Carly Fiorina misleads: ignores immigration role in California problems (NRSC vice chair, "job creators")
Former California senatorial candidate Carly Fiorina is the new vice chairwoman of the NRSC (National Republican Senatorial Committee). She also becomes just the latest fiscal conservative to mislead people using the "Fiscal Con" (see the link).
She offers "Big government is not way to stronger economy" (politico.com/news/stories/0711/58827.html) which whines about California's problems without revealing the role that massive immigration has played in putting California in its current situation. And, she doesn't reveal that because many fiscal conservatives support, enable or ignore massive immigration:
Once a haven for innovators, job creators and dreamers of every kind, its population is now shrinking and its unemployment rate is at historic highs. Despite some of the country's highest tax rates, California also has one of the highest budget deficits. Businesses of all kinds are strangled in a thicket of regulation and the people who should be served by government aren't... California demonstrates that even one of the world's largest economies can reach a tipping point — where the disincentives for economic growth and job creation overwhelm even extraordinary human talent and natural resources.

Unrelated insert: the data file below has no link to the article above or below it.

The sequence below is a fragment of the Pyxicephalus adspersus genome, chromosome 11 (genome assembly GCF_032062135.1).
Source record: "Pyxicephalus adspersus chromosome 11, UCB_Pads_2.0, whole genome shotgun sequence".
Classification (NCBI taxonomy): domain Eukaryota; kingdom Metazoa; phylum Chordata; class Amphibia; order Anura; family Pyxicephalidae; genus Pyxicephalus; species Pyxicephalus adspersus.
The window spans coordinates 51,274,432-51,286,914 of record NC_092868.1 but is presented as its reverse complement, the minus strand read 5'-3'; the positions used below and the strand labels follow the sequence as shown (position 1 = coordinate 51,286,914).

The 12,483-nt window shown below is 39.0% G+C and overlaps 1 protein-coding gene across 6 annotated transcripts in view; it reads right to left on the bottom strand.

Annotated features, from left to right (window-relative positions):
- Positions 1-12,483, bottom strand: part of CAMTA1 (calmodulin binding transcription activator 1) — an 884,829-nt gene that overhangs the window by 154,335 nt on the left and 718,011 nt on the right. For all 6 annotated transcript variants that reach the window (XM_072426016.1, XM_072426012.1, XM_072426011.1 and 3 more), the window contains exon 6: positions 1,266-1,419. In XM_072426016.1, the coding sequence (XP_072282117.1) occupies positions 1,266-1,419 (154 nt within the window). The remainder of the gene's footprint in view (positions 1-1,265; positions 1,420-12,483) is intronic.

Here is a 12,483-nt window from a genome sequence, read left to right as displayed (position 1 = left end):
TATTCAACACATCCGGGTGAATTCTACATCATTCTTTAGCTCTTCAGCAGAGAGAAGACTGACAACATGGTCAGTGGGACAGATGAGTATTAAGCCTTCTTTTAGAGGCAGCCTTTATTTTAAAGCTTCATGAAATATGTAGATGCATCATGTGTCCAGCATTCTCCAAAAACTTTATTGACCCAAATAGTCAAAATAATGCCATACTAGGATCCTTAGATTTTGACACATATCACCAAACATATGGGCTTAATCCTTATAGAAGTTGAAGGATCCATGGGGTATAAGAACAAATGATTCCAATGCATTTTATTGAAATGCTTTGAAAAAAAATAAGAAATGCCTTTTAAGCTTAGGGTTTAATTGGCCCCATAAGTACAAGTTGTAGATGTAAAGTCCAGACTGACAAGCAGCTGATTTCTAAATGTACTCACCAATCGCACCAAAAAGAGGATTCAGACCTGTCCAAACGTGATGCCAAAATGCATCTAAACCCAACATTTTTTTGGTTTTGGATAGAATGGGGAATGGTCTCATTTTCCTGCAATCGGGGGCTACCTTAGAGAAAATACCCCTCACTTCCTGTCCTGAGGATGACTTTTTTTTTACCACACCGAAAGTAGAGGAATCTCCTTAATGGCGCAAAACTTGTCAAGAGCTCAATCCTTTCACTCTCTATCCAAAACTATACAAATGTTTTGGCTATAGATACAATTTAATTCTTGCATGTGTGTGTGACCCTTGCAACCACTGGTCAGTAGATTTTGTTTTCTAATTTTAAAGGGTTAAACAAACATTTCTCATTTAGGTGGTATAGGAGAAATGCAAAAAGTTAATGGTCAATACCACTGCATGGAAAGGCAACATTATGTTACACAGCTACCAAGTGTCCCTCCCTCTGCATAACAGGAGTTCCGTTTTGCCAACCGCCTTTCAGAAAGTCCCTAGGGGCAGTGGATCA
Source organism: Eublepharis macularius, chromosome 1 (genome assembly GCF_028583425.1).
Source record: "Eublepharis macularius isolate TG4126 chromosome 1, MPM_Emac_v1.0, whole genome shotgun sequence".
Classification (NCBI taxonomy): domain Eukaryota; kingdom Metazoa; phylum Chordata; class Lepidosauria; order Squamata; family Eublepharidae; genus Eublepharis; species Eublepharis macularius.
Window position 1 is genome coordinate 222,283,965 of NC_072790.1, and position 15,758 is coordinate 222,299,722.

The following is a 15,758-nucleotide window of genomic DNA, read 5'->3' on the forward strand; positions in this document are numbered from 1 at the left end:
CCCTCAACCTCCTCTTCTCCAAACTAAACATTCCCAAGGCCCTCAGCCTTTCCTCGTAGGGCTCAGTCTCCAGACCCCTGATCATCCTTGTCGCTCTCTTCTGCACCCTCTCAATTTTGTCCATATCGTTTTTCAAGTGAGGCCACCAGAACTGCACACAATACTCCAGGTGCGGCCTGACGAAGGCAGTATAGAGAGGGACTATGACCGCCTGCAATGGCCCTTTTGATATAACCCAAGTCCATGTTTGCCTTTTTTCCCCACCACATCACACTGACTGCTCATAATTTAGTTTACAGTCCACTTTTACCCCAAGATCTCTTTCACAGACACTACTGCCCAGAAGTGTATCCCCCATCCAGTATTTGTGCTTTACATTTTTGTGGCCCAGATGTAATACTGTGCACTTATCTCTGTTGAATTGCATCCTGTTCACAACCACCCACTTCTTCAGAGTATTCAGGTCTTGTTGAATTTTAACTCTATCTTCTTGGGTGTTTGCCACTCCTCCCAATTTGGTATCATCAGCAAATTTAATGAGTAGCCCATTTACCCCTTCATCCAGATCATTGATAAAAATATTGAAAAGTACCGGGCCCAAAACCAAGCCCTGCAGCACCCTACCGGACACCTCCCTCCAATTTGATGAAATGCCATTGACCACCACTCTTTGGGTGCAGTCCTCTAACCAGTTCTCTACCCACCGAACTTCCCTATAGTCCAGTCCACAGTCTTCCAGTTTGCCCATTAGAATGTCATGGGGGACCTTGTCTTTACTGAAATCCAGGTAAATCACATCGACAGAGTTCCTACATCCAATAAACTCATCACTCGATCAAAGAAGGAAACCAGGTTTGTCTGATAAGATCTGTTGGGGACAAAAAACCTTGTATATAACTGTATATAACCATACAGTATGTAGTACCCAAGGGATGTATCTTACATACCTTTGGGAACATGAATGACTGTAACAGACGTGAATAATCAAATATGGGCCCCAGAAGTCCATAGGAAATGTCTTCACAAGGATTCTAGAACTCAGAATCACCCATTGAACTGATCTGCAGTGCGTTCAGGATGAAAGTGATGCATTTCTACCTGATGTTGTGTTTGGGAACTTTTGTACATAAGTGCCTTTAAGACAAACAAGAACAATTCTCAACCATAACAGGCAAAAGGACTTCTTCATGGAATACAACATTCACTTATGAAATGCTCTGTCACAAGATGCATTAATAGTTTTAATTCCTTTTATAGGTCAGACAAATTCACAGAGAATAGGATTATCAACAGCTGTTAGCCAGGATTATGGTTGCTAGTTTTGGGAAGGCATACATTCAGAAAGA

Nowhere in her piece does she even hint at the problems that massive (especially low-skilled) immigration has caused for California. See the Fiscal Con link above for a long discussion of the problems that she's ignoring. If she won't even acknowledge the major role played by massive immigration, can you trust her sales talk about "job creators" and her other prescriptions?
On an ironic note, Fiorina also says this:
Republicans understand that the American dream starts with a job. Maintaining our economic power in the world requires that we create jobs here at home.
That's from the same person who said "There is no job that is America’s God-given right anymore" and who's very closely associated with outsourcing from her time at Hewlett Packard.